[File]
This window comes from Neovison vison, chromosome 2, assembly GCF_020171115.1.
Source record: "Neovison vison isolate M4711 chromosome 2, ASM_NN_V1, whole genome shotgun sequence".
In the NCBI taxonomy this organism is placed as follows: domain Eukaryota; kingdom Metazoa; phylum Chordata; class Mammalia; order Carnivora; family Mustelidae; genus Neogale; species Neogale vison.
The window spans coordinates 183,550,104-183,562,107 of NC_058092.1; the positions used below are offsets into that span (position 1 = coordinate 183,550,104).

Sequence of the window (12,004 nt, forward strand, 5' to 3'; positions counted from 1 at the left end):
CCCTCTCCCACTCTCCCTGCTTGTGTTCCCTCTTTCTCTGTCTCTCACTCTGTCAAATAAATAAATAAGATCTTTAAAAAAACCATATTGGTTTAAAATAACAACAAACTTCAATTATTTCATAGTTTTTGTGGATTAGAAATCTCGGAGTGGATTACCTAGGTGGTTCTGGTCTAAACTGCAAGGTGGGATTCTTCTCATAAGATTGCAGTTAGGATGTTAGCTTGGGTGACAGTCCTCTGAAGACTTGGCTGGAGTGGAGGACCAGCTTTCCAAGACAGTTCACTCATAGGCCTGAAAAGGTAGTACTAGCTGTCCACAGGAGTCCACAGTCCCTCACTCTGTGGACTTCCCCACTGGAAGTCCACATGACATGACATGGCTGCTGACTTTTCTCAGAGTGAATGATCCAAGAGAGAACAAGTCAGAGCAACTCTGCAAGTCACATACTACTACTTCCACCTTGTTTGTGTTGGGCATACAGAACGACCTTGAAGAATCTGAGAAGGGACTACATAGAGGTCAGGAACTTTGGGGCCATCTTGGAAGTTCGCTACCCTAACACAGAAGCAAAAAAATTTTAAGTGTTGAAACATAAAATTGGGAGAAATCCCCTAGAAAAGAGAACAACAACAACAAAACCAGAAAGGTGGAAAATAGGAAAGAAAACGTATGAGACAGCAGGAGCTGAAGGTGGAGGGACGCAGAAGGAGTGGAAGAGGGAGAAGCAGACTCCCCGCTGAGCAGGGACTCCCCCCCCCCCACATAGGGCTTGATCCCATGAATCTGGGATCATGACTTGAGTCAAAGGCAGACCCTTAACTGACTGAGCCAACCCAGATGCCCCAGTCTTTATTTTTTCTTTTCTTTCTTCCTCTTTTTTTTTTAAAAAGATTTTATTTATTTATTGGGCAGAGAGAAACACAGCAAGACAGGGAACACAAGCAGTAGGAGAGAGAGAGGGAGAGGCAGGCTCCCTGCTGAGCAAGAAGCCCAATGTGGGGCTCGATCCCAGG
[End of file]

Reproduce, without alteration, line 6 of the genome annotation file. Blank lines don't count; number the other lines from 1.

CCCTCTCCCACTCTCCCTGCTTGTGTTCCCTCTTTCTCTGTCTCTCACTCTGTCAAATAAATAAATAAGATCTTTAAAAAAACCATATTGGTTTAAAATAACAACAAACTTCAATTATTTCATAGTTTTTGTGGATTAGAAATCTCGGAGTGGATTACCTAGGTGGTTCTGGTCTAAACTGCAAGGTGGGATTCTTCTCATAAGATTGCAGTTAGGATGTTAGCTTGGGTGACAGTCCTCTGAAGACTTGGCTGGAGTGGAGGACCAGCTTTCCAAGACAGTTCACTCATAGGCCTGAAAAGGTAGTACTAGCTGTCCACAGGAGTCCACAGTCCCTCACTCTGTGGACTTCCCCACTGGAAGTCCACATGACATGACATGGCTGCTGACTTTTCTCAGAGTGAATGATCCAAGAGAGAACAAGTCAGAGCAACTCTGCAAGTCACATACTACTACTTCCACCTTGTTTGTGTTGGGCATACAGAACGACCTTGAAGAATCTGAGAAGGGACTACATAGAGGTCAGGAACTTTGGGGCCATCTTGGAAGTTCGCTACCCTAACACAGAAGCAAAAAAATTTTAAGTGTTGAAACATAAAATTGGGAGAAATCCCCTAGAAAAGAGAACAACAACAACAAAACCAGAAAGGTGGAAAATAGGAAAGAAAACGTATGAGACAGCAGGAGCTGAAGGTGGAGGGACGCAGAAGGAGTGGAAGAGGGAGAAGCAGACTCCCCGCTGAGCAGGGACTCCCCCCCCCCCACATAGGGCTTGATCCCATGAATCTGGGATCATGACTTGAGTCAAAGGCAGACCCTTAACTGACTGAGCCAACCCAGATGCCCCAGTCTTTATTTTTTCTTTTCTTTCTTCCTCTTTTTTTTTTAAAAAGATTTTATTTATTTATTGGGCAGAGAGAAACACAGCAAGACAGGGAACACAAGCAGTAGGAGAGAGAGAGGGAGAGGCAGGCTCCCTGCTGAGCAAGAAGCCCAATGTGGGGCTCGATCCCAGG